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The importance of autopsy after failed delivery room resuscitation
  1. Thomas M Berger1,
  2. Martin Jöhr2
  1. 1Neonatal and Pediatric Intensive Care Unit, Children's Hospital of Lucerne, Lucerne, Switzerland
  2. 2Department of Pediatric Anesthesia, Children's Hospital of Lucerne, Lucerne, Switzerland
  1. Correspondence to Professor Thomas M Berger, Neonatal and Pediatric Intensive Care Unit, Children's Hospital of Lucerne, Lucerne CH-6000, Switzerland; thomas.berger{at}luks.ch

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This female infant was born at 34 weeks of gestation by spontaneous vaginal delivery following increasing polyhydramnios and premature rupture of membranes. At 22 weeks of gestation, a left-sided diaphragmatic hernia with minimal mediastinal shift and a favourable head-to-lung ratio had been diagnosed. After delivery, following a short period of bag-mask ventilation with apparently appropriate chest excursions, oro-tracheal intubation was performed without difficulty by a senior neonatologist. When no chest excursions were visible despite high inspiratory pressures, endotracheal tube malposition was assumed and bag-mask ventilation was restarted. Although chest movements were again noted, the infant's heart rate and transcutaneous oxygen saturation did not improve. Additional intubation and ventilation attempts remained unsuccessful, and the infant died despite extended resuscitation efforts.

Because chest excursions were noted during bag-mask ventilation, but absent when ventilation was attempted through an endotracheal tube, tracheal agenesis with oesophago-tracheal fistula was suspected. However, a postmortem chest x-ray showed air in the herniated stomach but no lung aeration (figure 1A), and at autopsy, bilateral diaphragmatic agenesis with u-shaped liver herniation and severe pulmonary hypoplasia incompatible with life were demonstrated (figure 1B). In addition, there was a cloacal malformation. Apparently, the herniated liver had been misinterpreted as lung tissue on prenatal ultrasound examination because of comparable echodensity of liver and fluid-filled fetal lungs. The lack of a significant mediastinal shift was felt to support the impression of a small hernia, but obviously was due to bilateral herniation.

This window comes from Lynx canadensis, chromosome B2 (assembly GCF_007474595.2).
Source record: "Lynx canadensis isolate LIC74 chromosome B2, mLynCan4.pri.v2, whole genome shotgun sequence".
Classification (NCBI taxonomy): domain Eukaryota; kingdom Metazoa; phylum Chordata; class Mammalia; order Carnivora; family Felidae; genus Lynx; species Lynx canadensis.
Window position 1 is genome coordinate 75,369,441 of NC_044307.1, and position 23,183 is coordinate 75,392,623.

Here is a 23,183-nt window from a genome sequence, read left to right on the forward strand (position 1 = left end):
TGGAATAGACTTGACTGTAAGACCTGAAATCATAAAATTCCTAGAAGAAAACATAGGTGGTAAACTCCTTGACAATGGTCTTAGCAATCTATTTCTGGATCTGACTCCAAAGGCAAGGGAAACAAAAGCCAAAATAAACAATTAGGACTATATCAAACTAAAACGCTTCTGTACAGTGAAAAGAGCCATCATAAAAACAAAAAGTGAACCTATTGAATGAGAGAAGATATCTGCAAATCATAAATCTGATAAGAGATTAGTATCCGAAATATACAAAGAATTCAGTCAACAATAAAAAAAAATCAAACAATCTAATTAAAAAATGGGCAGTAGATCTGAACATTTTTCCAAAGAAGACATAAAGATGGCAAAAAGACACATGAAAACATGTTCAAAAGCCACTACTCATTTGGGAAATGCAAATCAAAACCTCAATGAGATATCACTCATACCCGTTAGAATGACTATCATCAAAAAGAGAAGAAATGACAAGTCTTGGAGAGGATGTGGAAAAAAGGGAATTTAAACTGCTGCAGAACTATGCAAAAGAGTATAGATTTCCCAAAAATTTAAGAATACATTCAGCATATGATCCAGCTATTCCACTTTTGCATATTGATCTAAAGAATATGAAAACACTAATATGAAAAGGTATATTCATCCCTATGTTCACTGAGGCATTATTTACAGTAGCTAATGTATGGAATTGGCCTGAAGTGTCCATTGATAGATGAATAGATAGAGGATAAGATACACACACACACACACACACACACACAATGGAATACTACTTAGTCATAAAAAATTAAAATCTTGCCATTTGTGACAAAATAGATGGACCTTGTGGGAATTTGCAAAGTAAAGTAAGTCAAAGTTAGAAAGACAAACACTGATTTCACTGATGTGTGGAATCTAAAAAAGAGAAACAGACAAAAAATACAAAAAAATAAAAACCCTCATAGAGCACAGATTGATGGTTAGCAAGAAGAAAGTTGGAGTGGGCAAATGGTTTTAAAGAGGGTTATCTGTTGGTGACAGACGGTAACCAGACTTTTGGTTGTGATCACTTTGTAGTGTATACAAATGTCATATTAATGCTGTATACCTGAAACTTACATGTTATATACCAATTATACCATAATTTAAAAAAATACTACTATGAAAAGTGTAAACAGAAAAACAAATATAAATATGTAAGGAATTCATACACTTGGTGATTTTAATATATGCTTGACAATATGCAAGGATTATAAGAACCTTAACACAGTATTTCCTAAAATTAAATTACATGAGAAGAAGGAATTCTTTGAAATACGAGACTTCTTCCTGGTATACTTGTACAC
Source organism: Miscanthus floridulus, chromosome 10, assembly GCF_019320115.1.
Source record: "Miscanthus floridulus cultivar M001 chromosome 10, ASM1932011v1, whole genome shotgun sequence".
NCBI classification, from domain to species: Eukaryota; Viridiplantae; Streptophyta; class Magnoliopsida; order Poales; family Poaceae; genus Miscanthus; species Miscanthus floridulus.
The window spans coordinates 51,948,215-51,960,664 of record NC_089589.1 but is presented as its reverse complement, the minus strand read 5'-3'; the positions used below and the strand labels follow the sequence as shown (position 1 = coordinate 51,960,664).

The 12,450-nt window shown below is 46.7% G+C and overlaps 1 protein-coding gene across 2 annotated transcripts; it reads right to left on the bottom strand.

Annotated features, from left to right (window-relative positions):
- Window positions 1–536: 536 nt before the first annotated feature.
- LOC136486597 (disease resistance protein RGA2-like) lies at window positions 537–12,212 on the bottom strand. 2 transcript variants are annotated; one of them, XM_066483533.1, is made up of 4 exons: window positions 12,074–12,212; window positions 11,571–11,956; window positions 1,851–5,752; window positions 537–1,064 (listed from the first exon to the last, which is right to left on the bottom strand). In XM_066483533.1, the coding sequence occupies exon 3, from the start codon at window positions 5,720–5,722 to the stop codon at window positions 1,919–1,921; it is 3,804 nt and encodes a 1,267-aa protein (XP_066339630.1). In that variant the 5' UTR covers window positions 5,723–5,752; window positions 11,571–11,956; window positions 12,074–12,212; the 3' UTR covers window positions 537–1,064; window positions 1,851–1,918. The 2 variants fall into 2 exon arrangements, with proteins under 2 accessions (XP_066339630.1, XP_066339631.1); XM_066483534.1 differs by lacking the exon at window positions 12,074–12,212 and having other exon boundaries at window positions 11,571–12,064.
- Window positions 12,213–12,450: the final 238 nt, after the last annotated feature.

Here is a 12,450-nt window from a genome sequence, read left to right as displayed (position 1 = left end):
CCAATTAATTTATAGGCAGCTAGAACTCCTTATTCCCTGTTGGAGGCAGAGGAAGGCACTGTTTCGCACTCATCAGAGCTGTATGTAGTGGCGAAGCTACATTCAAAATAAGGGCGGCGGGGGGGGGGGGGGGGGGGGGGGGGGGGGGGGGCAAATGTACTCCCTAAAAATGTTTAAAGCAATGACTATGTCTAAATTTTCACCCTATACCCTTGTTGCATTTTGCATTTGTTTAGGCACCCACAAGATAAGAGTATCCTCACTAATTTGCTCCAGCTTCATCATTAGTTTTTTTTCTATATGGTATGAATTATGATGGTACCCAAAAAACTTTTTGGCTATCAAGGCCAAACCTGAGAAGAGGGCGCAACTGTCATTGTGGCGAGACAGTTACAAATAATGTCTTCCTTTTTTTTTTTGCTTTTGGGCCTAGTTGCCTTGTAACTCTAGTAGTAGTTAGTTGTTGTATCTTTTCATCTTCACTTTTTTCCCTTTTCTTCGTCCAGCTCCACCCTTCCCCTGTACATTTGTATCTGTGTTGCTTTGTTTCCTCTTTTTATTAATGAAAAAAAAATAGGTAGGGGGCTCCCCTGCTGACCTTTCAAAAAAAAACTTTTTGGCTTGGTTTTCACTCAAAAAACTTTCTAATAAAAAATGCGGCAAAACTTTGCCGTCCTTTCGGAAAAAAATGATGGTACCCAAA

Figure 1

(A) Postmortem chest radiograph showing complete absence of lung aeration; (B) Autopsy demonstrating bilateral herniation of liver lobes and severe pulmonary hypoplasia.

The autopsy findings in our patient fully explained the observations made during resuscitation and clarified why resuscitation was doomed to fail. This information was of utmost importance both to the parents as well as the members of the resuscitation team.

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Footnotes

  • Contributors The manuscript draft and the figures were prepared by the first author (TMB); the second author (MJ) reviewed the manuscript and made suggestions for improvements. Both authors approved of the final manuscript. The first author (TMB) is responsible for the overall content as guarantor.

  • Competing interests None.

  • Patient consent Obtained.

  • Provenance and peer review Not commissioned; externally peer reviewed.

  • Open Access This is an Open Access article distributed in accordance with the Creative Commons Attribution Non Commercial (CC BY-NC 3.0) license, which permits others to distribute, remix, adapt, build upon this work non-commercially, and license their derivative works on different terms, provided the original work is properly cited and the use is non-commercial. See: http://creativecommons.org/licenses/by-nc/3.0/

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